An overview of what the names Pieri, Giambelli, Chevalley, Monk, Littlewood–Richardson say about the cohomology of $G/P$
This blog post is inspired by my near-total inability to remember what precisely each of these names refer to in the context of the cohomology of $G/P$. I'll give a short (and very incomplete) overview of these results (without precise formulas or anything), as a cheat sheet for those like me, including anyone who might be confused by the inconsistent naming conventions in the literature.
The goal of all the results named in the title is to provide information on the Chow ring (or cohomology ring) of $G/P$ (which are isomorphic as graded rings, after multiplying the degrees in the Chow ring by two). Here $G/P$ is a homogeneous variety, where $G$ is a reductive algebraic group and $P$ is a parabolic subgroup. Unlike for Grassmannian.info we do not assume $P$ to be a maximal parabolic subgroup.
Two facts are important to get started:
- there is an additive basis, in terms of Schubert classes
- there is a multiplicative basis, in terms of special Schubert classes, and a subset of these correspond to classes of divisors (i.e. multiplicative generators
There exist convenient descriptions of these Schubert classes in terms of the Weyl group $W$ of $G$, but I will avoid any notation in this blog post.
Multiplication: Chevalley–Monk and Pieri formulas
The first pair of names is that of Chevalley and Monk. They describe how to multiply
- a divisor class (so a multiplicative generator of degree 1)
- with a Schubert class
So for every choice of divisor class and Schubert class, the Chevalley–Monk formula expresses their product as a sum of Schubert classes.
The more general rule (a priori) is the Pieri rule. It describes how to multiply
- a special Schubert class
- with a Schubert class
So for every choice of special Schubert class and Schubert class, the Pieri formula expresses their product as a sum of Schubert classes. This only applies to the classical types A, B, C and D (because we know how to do it in type A and the other types are closed subvarieties expressing isotropy conditions), in the exceptional types there is no clear definition of special Schubert classes.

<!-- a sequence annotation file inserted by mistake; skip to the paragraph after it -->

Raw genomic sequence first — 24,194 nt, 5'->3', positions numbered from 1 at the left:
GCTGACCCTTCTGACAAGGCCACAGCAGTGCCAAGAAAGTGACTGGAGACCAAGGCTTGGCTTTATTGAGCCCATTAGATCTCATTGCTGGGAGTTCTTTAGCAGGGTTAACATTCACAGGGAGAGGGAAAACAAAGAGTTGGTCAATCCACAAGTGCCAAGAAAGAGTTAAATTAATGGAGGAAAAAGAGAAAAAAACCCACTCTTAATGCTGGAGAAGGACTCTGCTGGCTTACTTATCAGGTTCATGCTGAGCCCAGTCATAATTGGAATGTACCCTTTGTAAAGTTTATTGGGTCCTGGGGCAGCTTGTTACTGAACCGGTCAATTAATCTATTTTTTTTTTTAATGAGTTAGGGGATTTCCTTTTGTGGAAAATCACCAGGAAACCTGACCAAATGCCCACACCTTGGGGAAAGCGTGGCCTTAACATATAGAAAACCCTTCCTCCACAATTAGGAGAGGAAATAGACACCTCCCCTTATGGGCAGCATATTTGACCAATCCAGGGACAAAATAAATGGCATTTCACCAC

Observe that for $G/B$ (i.e. when $P=B$ is a Borel subgroup), the special Schubert classes are in fact all of degree 1, but for $B\nsubseteq P$ it applies to more classes.
I have seen Chevalley–Pieri being written, in which case it refers to what I would just call the Pieri formula. I think in A positive Monk formula in the $S^1$-equivariant cohomology of type A Peterson varieties Harada–Tymoczko describe the naming convention I've given here as the Iowa convention, which proposes to say Pieri and (Chevalley–)Monk and avoid any other versions.
One interesting observation is that because of functoriality relating the Chow rings of $G/B$ and $G/P$ for $B\subseteq P$ a parabolic subgroup, one can use the Chevalley–Monk formulas for $G/B$ to prove the Pieri formulas for $G/P$.
Relating the bases: Giambelli formulas
These formulas are very useful, but don't tell us the entire story, as we still need to express every element of the additive basis in terms of a product of elements in the multiplicative basis. These are the Giambelli formulas; which can be proved using the Pieri formulas. For Grassmannians they take on a famous form in terms of determinants.
So to multiply two arbitrary Schubert classes, one would express one in terms of the corresponding Giambelli formula, and then iteratively apply the Pieri formulas for the generators which appear in the expression.
Structure coefficients: Littlewood–Richardson rules
Alternatively, instead of the algorithmic and inductive nature of the Giambelli formulas, the Littlewood–Richardson rules determine the structure constants for the multiplication of two Schubert classes. These structure constants are meant to be counts of some combinatorial objects.
I hope I have not interpreted the literature incorrectly in this overview. Please let me know if I have misrepresented anything! Also, no reference or actual formulas are given here, nor is the quantum version discussed. Let me just point out Giambelli and degeneracy locus formulas for classical $G/P$ spaces by Tamvakis, which contains a wealth of information, although I have written this post before having come across it.